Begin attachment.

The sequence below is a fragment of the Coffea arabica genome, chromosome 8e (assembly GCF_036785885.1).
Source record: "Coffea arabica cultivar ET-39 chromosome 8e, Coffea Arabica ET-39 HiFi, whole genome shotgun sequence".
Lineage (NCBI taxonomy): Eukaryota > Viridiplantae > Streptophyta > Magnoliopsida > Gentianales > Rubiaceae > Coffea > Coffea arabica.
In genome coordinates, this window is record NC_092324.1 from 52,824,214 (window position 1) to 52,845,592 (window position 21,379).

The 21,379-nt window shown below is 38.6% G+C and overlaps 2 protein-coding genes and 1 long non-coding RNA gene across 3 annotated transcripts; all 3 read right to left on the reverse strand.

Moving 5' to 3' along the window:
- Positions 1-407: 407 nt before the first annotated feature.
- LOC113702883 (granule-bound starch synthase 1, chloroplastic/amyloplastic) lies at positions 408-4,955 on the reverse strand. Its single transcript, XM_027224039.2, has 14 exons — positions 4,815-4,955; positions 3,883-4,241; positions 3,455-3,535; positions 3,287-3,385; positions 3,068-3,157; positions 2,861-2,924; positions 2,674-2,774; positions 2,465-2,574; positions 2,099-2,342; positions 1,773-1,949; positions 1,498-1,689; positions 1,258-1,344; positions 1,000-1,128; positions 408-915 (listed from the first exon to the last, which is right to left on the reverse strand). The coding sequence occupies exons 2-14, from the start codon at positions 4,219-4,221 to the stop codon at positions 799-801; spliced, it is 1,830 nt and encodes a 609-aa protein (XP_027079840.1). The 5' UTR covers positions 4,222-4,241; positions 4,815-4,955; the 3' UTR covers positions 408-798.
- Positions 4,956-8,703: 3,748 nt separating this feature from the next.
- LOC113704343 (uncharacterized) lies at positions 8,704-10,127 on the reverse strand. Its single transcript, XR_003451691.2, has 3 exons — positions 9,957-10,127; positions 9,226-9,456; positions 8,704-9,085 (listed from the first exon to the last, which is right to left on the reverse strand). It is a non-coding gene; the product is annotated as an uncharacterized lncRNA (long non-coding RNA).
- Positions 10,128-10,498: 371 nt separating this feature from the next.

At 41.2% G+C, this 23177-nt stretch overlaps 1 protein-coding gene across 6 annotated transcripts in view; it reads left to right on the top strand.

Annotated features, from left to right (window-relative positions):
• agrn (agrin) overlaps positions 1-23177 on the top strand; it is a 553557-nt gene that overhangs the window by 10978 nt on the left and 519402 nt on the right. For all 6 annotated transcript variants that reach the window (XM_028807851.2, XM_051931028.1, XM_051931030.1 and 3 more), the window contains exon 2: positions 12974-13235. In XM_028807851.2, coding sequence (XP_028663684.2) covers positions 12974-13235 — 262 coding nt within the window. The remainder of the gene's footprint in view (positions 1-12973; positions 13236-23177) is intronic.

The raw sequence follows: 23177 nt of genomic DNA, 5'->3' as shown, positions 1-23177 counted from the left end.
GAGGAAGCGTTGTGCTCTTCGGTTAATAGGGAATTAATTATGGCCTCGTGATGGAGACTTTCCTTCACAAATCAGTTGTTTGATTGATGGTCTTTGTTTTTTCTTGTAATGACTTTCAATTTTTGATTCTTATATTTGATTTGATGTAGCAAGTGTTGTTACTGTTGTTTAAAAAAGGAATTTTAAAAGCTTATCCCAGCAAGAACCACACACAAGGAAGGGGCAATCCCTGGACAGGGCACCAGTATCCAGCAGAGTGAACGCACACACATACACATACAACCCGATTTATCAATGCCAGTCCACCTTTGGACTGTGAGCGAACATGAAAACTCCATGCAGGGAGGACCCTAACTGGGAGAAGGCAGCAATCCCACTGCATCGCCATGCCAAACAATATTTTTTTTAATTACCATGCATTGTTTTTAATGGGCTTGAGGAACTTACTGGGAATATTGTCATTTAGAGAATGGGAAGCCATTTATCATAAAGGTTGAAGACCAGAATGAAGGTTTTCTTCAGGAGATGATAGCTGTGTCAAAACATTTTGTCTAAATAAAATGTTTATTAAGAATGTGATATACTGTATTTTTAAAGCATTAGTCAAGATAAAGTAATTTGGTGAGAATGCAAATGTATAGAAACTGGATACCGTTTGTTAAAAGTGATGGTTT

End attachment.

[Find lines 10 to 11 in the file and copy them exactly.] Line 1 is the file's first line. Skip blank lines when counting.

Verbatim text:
- LOC113704343 (uncharacterized) lies at positions 8,704-10,127 on the reverse strand. Its single transcript, XR_003451691.2, has 3 exons — positions 9,957-10,127; positions 9,226-9,456; positions 8,704-9,085 (listed from the first exon to the last, which is right to left on the reverse strand). It is a non-coding gene; the product is annotated as an uncharacterized lncRNA (long non-coding RNA).
- Positions 10,128-10,498: 371 nt separating this feature from the next.